How to Sell an Agricultural Business for Maximum Value
How to Sell an Agricultural Business for Maximum Value
Operating an agricultural business is challenging, and the pandemic has disrupted the supply chain for both farm supplies and crop sales. Modern Farmer provides some recent statistics on farming:
The average age of an American farmer is 58 years old.
41 percent of small farmers turn a profit each year.
The average size of a farm is 444 acres.
If you’re considering a business sale, the first step is to increase the value of your business.
Increasing your Business Value
When you increase your business value, you can sell your business for a higher price, or continue to operate and produce a higher profit. Use these strategies to enhance business value:
Diversify Crop Production
Valuable businesses sell a variety of products and services, which reduces the impact of a sales decline in a single product. The same strategy applies to farming. Farmers that produce several types of crops or different types of livestock are more valuable.
If a large supply forces down corn prices, for example, a farm that also produces wheat and raises cattle can drive income from other sources.
You can maximize your use of land by raising crops that are planted at different times during the year. Do some research to determine what alternative crops you can grow, and the current demand. If a crop harvested in the fall has a price decline, you can generate additional revenue from a crop that is sold in the spring.
Organic farming is increasing rapidly, as consumers preferences move toward organic foods. Global organic farming is expected to grow to nearly $130 million by 2026, and you can take steps to meet the USDA’s organic farming requirements.
Perform More Steps in the Supply Chain
There are multiple steps that must be completed to get a crop from the field and to the end customer. You can add income sources by performing additional tasks in the supply chain. Some crops must be dried or cooled, and all products need to be packaged and shipped.
Here are some other services you can add to diversify your income sources:
Restaurant on the farm premises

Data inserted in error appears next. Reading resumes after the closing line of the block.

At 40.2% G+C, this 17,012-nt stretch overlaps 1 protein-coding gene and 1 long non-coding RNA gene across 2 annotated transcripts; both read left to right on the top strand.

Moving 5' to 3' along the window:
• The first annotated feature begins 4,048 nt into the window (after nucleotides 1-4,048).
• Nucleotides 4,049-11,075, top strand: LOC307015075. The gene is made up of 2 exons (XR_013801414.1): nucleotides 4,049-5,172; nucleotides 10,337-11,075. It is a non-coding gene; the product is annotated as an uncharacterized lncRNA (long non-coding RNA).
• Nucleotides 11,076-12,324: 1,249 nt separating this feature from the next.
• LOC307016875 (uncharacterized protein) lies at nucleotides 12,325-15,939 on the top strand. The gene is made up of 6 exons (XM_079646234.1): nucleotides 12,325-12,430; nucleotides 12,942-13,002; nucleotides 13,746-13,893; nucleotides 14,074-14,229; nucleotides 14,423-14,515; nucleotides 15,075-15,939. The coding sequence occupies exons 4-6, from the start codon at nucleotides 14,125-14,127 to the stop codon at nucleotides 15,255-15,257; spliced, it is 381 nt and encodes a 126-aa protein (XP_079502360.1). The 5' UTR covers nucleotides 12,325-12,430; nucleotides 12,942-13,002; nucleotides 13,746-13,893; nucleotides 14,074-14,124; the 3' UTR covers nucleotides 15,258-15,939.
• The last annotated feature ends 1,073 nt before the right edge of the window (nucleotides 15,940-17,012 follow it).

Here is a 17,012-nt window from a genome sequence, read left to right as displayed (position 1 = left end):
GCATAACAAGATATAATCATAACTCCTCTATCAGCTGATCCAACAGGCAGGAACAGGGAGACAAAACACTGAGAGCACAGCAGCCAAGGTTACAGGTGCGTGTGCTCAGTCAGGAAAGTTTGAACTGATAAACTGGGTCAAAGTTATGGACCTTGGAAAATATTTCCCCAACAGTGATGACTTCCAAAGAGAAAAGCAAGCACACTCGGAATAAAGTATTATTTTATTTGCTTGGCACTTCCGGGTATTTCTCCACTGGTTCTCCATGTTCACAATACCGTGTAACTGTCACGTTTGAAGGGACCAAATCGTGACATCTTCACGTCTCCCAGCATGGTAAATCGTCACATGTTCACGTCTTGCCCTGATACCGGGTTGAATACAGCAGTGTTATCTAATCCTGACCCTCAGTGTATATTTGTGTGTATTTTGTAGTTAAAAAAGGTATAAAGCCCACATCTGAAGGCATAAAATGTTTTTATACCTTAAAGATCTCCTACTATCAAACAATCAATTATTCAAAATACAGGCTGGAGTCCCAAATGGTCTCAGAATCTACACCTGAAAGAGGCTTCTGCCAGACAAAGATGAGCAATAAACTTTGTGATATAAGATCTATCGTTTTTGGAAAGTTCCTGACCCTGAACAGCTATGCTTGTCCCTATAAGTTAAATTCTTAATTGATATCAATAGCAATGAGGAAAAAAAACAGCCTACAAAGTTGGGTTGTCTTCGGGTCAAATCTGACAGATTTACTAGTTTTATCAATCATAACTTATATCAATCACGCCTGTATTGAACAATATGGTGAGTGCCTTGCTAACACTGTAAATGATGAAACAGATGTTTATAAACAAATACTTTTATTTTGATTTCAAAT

Farm store, or a stall at a local farmers market
Winery or wedding venue
A farmer may generate more income from these other services than from producing crops.
Apply Technology to the Business
You can increase efficiency and lower expenses by using technology in your farming operation. Farmers have to apply seeds, water, fertilizer, and pesticides to grow crops, and you can use technology to apply the correct amounts at the right time.
Today’s farmers use sensors and other devices in the field to measure soil moisture and other metrics, in order to make better decisions. In addition, drones are a useful tool for surveying land, spraying, and for irrigation management. Utilize technology to avoid waste and to increase crop yields.
Build Contract Relationships
Businesses are easier to manage when the owner can reduce uncertainty, and contracts provide more certainty. Increase the value of your farm by setting up contracts with your feed, fertilizer, and pesticides suppliers, and sign contracts with businesses that can buy your crop output.
When you put contracts in place, your costs are more certain, and crop revenue is more predictable.
Once you put these strategies in place, carefully monitor your results. Farmers analyze yield per acre and profitability per field to assess farm performance. You’ll also need to supply these metrics to a potential buyer.
Selling your farm requires a big investment in time and effort, and you need to stay focused on managing your farm during the sale process. Find an experienced business broker to serve as a trusted advisor throughout the sale process.
How a Business Broker Adds Value
Your farm is a complex business that is difficult to manage, and you may not have time to invest in a business sale. Selling your farm requires business knowledge and negotiation skills, and you need the help of a third party who has the skill set. Business brokers have the skills to help you close a successful farm sale.
Finding Qualified Buyers
Business brokers have a network of investors, attorneys, and accountants who are involved in business sales, and they can use their network to find buyers for your business. Once a potential buyer is identified, the broker will work to verify that the buyer has the financial resources to make an offer.
Managing Due Diligence
Due diligence is a time-consuming process, and if the process isn’t managed properly, negotiations can stall. Sellers are often frustrated when the buyer requests additional documentation.
Your broker will manage the process and keep the document review process on track. When additional requests come in, the broker will determine if the requests are reasonable, and help you provide the information.
Negotiating the Sale Price
A business valuation serves as a starting point for negotiating a sale price.
Raincatcher’s business brokers can help you obtain a certified business valuation, which is prepared using the highest valuation standards. These valuations are unbiased, and reflect your company’s true worth.
Brokers use other metrics and industry knowledge to provide additional support for the proposed sale price. They analyze sales of similar companies, consider industry trends, and understand the unique factors related to your business.
Your broker will review all of the closing documents for the sale, along with your attorney. Ask a broker to serve as your trusted advisor.
Sell Your Business with Confidence
Selling a business can be an emotional process, particularly if your farming operation has been in your family for generations. Find a qualified business broker today to help guide you through the sale process, so you can close a successful sale and have peace of mind.
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